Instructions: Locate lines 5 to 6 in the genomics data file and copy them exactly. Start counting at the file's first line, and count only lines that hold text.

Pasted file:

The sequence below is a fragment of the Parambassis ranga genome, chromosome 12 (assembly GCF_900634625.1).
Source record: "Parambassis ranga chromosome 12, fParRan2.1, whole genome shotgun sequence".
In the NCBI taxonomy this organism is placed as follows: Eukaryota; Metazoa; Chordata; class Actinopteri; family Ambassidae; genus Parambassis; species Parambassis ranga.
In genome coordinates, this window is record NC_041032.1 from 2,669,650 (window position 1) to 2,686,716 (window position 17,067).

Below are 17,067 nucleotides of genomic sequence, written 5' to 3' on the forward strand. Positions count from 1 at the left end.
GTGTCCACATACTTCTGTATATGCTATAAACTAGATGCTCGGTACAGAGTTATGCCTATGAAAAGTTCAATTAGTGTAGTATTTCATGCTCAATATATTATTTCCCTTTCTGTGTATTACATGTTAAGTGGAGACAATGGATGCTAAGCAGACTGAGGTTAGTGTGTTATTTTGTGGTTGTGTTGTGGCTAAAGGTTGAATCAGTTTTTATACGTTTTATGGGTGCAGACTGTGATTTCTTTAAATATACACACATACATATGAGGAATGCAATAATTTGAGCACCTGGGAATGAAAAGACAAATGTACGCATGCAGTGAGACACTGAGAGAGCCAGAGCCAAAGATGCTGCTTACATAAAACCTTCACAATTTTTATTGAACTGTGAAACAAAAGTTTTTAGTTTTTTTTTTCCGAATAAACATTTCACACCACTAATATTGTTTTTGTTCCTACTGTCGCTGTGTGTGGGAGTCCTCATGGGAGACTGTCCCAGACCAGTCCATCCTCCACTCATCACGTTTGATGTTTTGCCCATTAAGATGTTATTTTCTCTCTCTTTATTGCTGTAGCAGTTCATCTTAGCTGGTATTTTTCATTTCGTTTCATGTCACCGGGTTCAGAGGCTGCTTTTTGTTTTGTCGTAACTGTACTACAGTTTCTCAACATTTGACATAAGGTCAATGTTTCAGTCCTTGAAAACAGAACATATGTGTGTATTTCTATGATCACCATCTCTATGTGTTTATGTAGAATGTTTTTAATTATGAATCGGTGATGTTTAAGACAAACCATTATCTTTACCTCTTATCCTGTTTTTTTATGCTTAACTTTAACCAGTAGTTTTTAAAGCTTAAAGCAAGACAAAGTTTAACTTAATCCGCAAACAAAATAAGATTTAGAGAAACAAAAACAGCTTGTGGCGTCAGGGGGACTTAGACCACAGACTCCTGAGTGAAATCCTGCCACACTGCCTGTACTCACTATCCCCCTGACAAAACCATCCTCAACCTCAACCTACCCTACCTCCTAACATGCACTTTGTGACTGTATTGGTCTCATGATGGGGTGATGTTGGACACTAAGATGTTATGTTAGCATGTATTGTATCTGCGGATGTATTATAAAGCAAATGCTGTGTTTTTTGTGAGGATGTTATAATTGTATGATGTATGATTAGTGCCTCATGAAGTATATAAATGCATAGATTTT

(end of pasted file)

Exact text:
Below are 17,067 nucleotides of genomic sequence, written 5' to 3' on the forward strand. Positions count from 1 at the left end.
GTGTCCACATACTTCTGTATATGCTATAAACTAGATGCTCGGTACAGAGTTATGCCTATGAAAAGTTCAATTAGTGTAGTATTTCATGCTCAATATATTATTTCCCTTTCTGTGTATTACATGTTAAGTGGAGACAATGGATGCTAAGCAGACTGAGGTTAGTGTGTTATTTTGTGGTTGTGTTGTGGCTAAAGGTTGAATCAGTTTTTATACGTTTTATGGGTGCAGACTGTGATTTCTTTAAATATACACACATACATATGAGGAATGCAATAATTTGAGCACCTGGGAATGAAAAGACAAATGTACGCATGCAGTGAGACACTGAGAGAGCCAGAGCCAAAGATGCTGCTTACATAAAACCTTCACAATTTTTATTGAACTGTGAAACAAAAGTTTTTAGTTTTTTTTTTCCGAATAAACATTTCACACCACTAATATTGTTTTTGTTCCTACTGTCGCTGTGTGTGGGAGTCCTCATGGGAGACTGTCCCAGACCAGTCCATCCTCCACTCATCACGTTTGATGTTTTGCCCATTAAGATGTTATTTTCTCTCTCTTTATTGCTGTAGCAGTTCATCTTAGCTGGTATTTTTCATTTCGTTTCATGTCACCGGGTTCAGAGGCTGCTTTTTGTTTTGTCGTAACTGTACTACAGTTTCTCAACATTTGACATAAGGTCAATGTTTCAGTCCTTGAAAACAGAACATATGTGTGTATTTCTATGATCACCATCTCTATGTGTTTATGTAGAATGTTTTTAATTATGAATCGGTGATGTTTAAGACAAACCATTATCTTTACCTCTTATCCTGTTTTTTTATGCTTAACTTTAACCAGTAGTTTTTAAAGCTTAAAGCAAGACAAAGTTTAACTTAATCCGCAAACAAAATAAGATTTAGAGAAACAAAAACAGCTTGTGGCGTCAGGGGGACTTAGACCACAGACTCCTGAGTGAAATCCTGCCACACTGCCTGTACTCACTATCCCCCTGACAAAACCATCCTCAACCTCAACCTACCCTACCTCCTAACATGCACTTTGTGACTGTATTGGTCTCATGATGGGGTGATGTTGGACACTAAGATGTTATGTTAGCATGTATTGTATCTGCGGATGTATTATAAAGCAAATGCTGTGTTTTTTGTGAGGATGTTATAATTGTATGATGTATGATTAGTGCCTCATGAAGTATATAAATGCATAGATTTT